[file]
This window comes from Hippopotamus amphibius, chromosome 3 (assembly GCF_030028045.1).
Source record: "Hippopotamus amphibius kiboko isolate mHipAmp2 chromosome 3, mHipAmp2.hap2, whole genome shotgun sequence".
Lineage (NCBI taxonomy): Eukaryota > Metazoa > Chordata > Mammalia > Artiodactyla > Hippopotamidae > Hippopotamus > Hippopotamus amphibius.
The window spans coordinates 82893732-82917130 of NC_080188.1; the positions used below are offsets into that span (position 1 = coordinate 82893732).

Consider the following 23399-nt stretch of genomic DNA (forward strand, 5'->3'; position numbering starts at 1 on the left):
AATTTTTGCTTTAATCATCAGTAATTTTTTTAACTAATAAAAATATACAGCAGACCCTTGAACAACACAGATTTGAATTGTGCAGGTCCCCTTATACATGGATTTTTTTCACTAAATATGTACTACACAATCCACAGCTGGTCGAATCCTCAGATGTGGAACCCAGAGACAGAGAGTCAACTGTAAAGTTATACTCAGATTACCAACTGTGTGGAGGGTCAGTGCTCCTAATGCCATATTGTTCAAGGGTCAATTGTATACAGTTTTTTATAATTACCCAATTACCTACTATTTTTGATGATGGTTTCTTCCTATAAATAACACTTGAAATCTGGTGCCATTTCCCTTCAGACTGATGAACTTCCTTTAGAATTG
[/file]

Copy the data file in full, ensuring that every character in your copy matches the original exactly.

This window comes from Hippopotamus amphibius, chromosome 3 (assembly GCF_030028045.1).
Source record: "Hippopotamus amphibius kiboko isolate mHipAmp2 chromosome 3, mHipAmp2.hap2, whole genome shotgun sequence".
Lineage (NCBI taxonomy): Eukaryota > Metazoa > Chordata > Mammalia > Artiodactyla > Hippopotamidae > Hippopotamus > Hippopotamus amphibius.
The window spans coordinates 82893732-82917130 of NC_080188.1; the positions used below are offsets into that span (position 1 = coordinate 82893732).

Consider the following 23399-nt stretch of genomic DNA (forward strand, 5'->3'; position numbering starts at 1 on the left):
AATTTTTGCTTTAATCATCAGTAATTTTTTTAACTAATAAAAATATACAGCAGACCCTTGAACAACACAGATTTGAATTGTGCAGGTCCCCTTATACATGGATTTTTTTCACTAAATATGTACTACACAATCCACAGCTGGTCGAATCCTCAGATGTGGAACCCAGAGACAGAGAGTCAACTGTAAAGTTATACTCAGATTACCAACTGTGTGGAGGGTCAGTGCTCCTAATGCCATATTGTTCAAGGGTCAATTGTATACAGTTTTTTATAATTACCCAATTACCTACTATTTTTGATGATGGTTTCTTCCTATAAATAACACTTGAAATCTGGTGCCATTTCCCTTCAGACTGATGAACTTCCTTTAGAATTG